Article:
The International Ascites Club published the diagnostic criteria of refractory ascites, and hepatorenal syndrome.
Since this publication, there have been few studies assessing the natural history of ascites.
Dr Ricard Solà and colleagues from Spain defined the natural history of cirrhotic ascites.
The research team also identified prognostic factors for dilutional hyponatremia, refractory ascites, hepatorenal syndrome, and survival.
|1-year survival after developing refractory ascites was 32%|
|Clinical Gastroenterology & Hepatology|
The researchers followed 263 consecutive cirrhotic patients for 41 months after their first significant ascites.
During follow-up 28% of patients developed dilutional hyponatremia, 11% refractory ascites, and 7% hepatorenal syndrome.
The researchers found that the 5-year probability of developing dilutional hyponatremia and refractory ascites was 37% and 11%, respectively.
The 5-year probability of developing hepatorenal syndrome development was 11%.
The team observed that the probability of survival at 1 and 5 years was 85% and 57%, respectively.
The team noted that independent predictors for survival were baseline age, baseline Child-Pugh score, and dilutional hyponatremia development.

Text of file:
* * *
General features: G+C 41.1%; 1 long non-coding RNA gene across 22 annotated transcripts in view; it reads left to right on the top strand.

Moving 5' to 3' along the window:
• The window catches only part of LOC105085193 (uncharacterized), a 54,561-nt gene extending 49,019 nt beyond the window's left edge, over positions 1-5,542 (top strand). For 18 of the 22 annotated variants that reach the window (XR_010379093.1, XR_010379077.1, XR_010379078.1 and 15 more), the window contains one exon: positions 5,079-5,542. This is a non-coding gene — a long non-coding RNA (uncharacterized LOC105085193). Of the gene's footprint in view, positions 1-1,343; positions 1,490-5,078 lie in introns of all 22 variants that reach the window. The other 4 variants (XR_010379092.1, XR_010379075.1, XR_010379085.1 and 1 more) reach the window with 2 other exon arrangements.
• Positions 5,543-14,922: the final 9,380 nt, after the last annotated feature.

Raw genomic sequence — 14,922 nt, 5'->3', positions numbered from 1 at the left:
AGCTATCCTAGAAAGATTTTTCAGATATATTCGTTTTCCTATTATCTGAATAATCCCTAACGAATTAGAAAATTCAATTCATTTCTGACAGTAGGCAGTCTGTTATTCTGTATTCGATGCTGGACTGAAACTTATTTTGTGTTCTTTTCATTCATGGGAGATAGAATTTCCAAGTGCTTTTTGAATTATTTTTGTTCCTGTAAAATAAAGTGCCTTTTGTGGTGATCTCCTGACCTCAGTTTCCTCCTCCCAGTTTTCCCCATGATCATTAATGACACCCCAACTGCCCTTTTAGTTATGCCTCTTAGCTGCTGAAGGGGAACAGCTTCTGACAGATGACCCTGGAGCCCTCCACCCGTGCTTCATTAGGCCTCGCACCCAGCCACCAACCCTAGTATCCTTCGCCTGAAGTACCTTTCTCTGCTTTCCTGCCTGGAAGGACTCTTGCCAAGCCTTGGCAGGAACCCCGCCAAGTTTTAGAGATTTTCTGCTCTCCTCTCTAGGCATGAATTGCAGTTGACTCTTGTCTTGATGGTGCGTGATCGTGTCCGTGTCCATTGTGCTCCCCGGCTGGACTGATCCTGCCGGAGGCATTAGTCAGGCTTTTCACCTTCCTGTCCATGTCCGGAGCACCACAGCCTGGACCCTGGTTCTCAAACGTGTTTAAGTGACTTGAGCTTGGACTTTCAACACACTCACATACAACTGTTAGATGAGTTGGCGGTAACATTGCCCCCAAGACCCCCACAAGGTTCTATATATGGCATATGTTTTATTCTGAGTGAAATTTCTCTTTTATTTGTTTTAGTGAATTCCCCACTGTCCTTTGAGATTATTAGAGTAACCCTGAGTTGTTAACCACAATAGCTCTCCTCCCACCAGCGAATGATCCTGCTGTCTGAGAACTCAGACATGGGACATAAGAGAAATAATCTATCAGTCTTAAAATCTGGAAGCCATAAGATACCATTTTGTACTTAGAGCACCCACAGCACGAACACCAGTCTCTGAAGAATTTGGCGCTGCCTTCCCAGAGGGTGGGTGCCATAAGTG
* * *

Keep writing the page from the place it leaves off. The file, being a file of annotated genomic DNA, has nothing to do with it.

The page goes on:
The 1-year probability of survival after developing dilutional hyponatremia and refractory ascites was 26% and 32%, respectively.
The researchers found that the 1-year probability of survival after developing type 2 hepatorenal syndrome was 39%.
In contrast, the mean survival was only 7 days in those patients developing type 1 hepatorenal syndrome.
Dr Solà's team concludes, “The survival of cirrhotic patients with first episode of ascites is relatively high.”
“It is mainly influenced by age and Child-Pugh score at the time of ascites decompensation, as well as by dilutional hyponatremia development.”
“The probability of refractory ascites, and hepatorenal syndrome development is relatively low, but they are associated with a poor prognosis.”